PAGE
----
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At first glance nothing seems more unlikely than that the poet of the enormously popular A Shropshire Lad should be the classical scholar A. E. Housman. This Cambridge University professor of Latin left no doubt as to his priorities: the emendation of classical texts was both an intellectual search for the truth and his life's work; poetry was an emotional and physiological experience that began with a sensation in the pit of the stomach. The apparent discrepancies in this man who became both a first-rate scholar and a celebrated poet should be a reminder that, whatever else poetry does, it also records the interior life, a life that has its roots well beneath the academic gown or the business suit. Furthermore, in Housman's case, though he did aspire to be a great scholar first, scrutiny of his life and work reveals that he valued poetry more highly than he often admitted and that many of the presumed conflicts between the classical scholar and the romantic poet dissolve in the personality of the man.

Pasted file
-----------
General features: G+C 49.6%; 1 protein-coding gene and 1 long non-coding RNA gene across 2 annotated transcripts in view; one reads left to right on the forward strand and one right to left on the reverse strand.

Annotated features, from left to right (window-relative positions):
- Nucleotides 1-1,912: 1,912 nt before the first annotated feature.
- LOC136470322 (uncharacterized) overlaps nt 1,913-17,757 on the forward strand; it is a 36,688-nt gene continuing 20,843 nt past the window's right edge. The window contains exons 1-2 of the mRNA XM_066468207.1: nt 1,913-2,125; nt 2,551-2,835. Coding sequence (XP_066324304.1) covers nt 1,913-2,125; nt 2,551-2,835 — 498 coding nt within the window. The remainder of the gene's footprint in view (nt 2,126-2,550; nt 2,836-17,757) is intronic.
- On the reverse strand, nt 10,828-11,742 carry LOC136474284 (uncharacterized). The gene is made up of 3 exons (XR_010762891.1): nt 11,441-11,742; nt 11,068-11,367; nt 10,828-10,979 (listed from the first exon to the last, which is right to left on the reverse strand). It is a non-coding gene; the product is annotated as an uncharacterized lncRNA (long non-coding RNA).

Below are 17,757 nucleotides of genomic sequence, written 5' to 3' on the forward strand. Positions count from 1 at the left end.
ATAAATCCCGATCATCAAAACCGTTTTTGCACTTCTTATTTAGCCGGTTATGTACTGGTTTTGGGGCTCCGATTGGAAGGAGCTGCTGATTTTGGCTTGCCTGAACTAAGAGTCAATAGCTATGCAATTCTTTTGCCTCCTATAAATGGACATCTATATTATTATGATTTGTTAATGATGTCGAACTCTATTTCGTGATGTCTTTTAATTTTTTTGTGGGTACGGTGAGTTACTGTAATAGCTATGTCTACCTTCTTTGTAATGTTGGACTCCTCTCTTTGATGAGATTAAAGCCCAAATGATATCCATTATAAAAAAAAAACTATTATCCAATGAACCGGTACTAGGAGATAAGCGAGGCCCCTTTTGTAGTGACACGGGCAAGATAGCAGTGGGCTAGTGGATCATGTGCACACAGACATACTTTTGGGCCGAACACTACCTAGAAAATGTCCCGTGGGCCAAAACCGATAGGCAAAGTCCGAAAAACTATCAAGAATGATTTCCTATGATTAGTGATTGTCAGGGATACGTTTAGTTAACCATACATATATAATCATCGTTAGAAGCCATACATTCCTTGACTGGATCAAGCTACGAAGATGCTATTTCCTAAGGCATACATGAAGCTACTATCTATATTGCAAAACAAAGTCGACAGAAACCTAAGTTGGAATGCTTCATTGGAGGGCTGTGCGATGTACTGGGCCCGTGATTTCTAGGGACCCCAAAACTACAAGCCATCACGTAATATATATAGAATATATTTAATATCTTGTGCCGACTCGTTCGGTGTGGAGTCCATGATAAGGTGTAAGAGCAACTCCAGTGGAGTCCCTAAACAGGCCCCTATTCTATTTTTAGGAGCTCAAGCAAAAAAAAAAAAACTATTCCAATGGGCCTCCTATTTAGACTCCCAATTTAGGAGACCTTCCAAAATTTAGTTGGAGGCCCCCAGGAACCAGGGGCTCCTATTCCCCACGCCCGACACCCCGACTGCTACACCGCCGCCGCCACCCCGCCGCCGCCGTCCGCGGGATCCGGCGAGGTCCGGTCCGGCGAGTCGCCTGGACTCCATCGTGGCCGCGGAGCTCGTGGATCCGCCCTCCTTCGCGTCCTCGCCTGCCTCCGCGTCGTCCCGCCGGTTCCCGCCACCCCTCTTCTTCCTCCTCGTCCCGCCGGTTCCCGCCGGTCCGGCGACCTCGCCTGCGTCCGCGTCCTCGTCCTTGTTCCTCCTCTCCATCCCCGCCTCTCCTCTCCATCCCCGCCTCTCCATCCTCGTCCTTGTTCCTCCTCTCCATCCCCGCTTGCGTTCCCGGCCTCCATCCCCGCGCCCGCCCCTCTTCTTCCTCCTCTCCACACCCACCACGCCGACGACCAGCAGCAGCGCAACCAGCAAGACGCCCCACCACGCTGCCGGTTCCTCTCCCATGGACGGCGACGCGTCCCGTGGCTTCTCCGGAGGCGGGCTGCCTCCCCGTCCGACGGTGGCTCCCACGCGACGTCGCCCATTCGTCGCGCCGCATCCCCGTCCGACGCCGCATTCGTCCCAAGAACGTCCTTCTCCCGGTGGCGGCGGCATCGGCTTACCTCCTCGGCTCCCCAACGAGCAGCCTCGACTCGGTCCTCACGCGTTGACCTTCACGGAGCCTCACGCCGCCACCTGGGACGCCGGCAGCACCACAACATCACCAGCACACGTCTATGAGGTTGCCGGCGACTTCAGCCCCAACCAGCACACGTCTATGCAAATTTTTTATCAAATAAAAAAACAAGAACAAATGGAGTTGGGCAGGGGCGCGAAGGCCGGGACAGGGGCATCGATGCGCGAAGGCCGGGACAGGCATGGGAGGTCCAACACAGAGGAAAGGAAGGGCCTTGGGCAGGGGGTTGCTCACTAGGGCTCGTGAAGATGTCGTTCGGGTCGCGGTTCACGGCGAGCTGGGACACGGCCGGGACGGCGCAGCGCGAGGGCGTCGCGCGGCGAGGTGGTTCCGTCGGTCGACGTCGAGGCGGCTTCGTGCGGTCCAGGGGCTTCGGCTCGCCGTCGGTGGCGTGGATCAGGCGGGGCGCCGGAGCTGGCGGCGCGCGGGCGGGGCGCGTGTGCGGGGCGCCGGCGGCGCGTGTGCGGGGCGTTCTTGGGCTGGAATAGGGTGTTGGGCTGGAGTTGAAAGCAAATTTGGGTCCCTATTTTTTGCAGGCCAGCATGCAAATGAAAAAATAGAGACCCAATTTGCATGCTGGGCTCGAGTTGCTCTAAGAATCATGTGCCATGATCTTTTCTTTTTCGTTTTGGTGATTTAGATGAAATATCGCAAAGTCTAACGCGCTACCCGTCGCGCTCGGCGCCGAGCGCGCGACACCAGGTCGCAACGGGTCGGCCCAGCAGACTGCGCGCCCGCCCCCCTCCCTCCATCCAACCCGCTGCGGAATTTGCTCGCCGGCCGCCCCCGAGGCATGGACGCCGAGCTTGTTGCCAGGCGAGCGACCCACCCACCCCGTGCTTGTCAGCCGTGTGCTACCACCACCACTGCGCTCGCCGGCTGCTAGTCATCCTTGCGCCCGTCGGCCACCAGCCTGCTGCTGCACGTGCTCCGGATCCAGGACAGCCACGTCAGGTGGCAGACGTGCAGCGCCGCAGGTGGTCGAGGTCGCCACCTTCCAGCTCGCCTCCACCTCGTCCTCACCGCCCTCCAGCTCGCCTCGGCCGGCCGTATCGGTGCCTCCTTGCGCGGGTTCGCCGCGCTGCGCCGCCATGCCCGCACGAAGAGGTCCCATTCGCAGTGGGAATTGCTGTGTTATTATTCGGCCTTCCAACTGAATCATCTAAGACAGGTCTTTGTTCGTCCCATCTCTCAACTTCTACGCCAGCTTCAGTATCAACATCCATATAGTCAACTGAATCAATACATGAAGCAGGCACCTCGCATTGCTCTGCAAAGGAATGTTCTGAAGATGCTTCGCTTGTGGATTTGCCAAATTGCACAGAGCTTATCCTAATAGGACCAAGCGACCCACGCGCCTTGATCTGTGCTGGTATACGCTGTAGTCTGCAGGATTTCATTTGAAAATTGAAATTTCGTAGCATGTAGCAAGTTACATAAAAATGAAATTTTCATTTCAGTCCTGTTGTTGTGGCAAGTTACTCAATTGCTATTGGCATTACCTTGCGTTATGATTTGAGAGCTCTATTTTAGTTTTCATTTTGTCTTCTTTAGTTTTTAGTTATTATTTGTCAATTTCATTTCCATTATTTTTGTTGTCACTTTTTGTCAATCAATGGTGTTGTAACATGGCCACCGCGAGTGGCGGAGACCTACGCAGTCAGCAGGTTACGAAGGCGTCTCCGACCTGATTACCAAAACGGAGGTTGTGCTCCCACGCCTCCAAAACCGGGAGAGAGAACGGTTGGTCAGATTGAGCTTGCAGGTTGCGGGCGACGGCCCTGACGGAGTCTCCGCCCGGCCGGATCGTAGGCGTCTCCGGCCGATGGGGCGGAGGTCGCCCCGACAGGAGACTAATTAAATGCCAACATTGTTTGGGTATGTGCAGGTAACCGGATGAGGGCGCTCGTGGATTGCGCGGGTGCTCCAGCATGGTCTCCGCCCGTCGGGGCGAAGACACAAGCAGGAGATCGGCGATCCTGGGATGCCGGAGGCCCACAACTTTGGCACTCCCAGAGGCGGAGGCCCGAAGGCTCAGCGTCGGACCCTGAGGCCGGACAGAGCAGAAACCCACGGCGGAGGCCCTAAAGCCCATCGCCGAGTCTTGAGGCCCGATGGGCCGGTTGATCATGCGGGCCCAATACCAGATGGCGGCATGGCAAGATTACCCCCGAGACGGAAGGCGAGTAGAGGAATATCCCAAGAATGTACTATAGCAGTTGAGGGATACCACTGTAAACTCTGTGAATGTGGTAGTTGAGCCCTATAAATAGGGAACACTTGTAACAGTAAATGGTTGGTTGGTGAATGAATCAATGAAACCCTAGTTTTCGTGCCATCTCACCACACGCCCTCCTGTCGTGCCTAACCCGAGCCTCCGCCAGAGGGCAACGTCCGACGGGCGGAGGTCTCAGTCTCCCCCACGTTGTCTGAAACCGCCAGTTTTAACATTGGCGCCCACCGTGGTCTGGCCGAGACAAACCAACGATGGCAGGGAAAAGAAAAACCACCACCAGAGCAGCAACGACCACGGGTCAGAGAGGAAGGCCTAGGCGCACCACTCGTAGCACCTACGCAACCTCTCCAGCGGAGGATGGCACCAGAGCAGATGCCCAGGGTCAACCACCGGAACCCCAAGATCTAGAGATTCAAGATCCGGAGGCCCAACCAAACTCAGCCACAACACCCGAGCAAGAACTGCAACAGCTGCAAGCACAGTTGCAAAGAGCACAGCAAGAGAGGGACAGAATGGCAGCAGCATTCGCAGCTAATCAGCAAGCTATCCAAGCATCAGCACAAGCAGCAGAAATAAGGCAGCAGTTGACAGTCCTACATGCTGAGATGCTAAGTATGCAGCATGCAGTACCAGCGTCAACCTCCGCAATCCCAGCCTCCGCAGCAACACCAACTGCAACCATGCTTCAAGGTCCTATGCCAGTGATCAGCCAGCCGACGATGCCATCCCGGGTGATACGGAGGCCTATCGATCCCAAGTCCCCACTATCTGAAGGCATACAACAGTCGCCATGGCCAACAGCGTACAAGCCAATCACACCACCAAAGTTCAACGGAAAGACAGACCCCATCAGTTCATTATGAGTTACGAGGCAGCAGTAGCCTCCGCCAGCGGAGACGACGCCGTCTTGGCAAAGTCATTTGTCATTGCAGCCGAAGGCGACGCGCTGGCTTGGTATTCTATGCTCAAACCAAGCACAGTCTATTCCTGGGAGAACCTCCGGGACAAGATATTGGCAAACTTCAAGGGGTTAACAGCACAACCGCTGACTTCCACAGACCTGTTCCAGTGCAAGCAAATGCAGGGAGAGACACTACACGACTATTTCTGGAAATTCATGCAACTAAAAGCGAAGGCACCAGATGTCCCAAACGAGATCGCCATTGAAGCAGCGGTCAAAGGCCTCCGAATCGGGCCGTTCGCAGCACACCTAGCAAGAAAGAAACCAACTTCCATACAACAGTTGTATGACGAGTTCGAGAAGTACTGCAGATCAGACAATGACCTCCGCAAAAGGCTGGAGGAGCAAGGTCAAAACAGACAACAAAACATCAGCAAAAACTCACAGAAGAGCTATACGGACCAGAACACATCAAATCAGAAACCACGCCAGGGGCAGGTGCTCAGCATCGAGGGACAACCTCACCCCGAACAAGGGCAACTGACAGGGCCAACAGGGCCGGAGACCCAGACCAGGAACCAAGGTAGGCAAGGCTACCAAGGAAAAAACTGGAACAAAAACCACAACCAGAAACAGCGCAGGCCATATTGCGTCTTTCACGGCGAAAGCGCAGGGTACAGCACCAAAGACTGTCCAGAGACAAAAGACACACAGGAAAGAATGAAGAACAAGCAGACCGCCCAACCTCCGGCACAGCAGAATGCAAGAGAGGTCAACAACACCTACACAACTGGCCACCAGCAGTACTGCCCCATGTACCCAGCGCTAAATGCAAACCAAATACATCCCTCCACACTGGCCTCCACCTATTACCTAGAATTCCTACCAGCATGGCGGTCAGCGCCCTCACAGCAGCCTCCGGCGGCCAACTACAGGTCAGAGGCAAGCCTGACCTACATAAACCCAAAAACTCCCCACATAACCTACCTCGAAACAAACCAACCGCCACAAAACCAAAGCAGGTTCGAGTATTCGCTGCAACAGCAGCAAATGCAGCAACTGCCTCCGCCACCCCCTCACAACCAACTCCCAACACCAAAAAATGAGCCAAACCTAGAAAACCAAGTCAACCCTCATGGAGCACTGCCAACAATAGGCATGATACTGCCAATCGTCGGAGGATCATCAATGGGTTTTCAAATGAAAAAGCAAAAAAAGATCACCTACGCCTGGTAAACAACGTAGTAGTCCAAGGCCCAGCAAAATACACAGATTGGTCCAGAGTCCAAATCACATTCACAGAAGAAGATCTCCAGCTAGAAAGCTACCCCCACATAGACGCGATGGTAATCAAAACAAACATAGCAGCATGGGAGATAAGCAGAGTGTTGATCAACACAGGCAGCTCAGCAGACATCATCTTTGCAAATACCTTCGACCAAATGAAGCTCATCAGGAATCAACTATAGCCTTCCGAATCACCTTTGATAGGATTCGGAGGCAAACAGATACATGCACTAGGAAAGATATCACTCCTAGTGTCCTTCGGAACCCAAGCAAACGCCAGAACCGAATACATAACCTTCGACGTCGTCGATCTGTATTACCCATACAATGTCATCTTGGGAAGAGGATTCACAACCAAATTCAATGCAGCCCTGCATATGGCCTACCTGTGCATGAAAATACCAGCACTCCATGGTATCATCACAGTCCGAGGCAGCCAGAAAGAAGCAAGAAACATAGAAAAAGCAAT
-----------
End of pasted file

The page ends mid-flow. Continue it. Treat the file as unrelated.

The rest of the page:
Though the modern student is usually more interested in Housman's poetry than his textual criticism, some survey of his scholarship is important for an appreciation of his overall contribution and of the cast of mind that could be so devoted—and so imperious—in the search for truth. From his early work on Propertius at Oxford University through his professorship at University College, London, and culminating in his office as Kennedy Professor of Latin at Cambridge University, Housman was not interested in the interpretation of the works of the classical writers he treated. Instead, he was solely involved in the establishment of reliable texts of their works. This process usually required the peeling away of centuries of error made by previous editors, whom Housman frequently treated with unmitigated scorn. In "The Application of Thought to Textual Criticism," a paper presented to the Classical Association at Cambridge in 1921 and collected in John Carter's 1961 edition of the writer's prose, Housman described textual criticism as both a science and an art, requiring reason and common sense. As a science, however, it was not exact, he declared: "A textual critic engaged upon his business is not at all like Newton investigating the motion of the planets: he is much more like a dog hunting for fleas." Housman railed against the prevailing practice of accepting earlier manuscripts as better manuscripts or of accepting all readings—however inane—within a manuscript simply because of the authority of the whole. In this regard he criticized scholars for being lazy, and this tone of moral rectitude permeated the entire paper. Many scholars, he said, are stupid, lazy, vain—or all three. His last sentence put a cap on it: "Knowledge is good, method is good, but one thing beyond all others is necessary; and that is to have a head, not a pumpkin, on your shoulders, and brains, not pudding, in your head."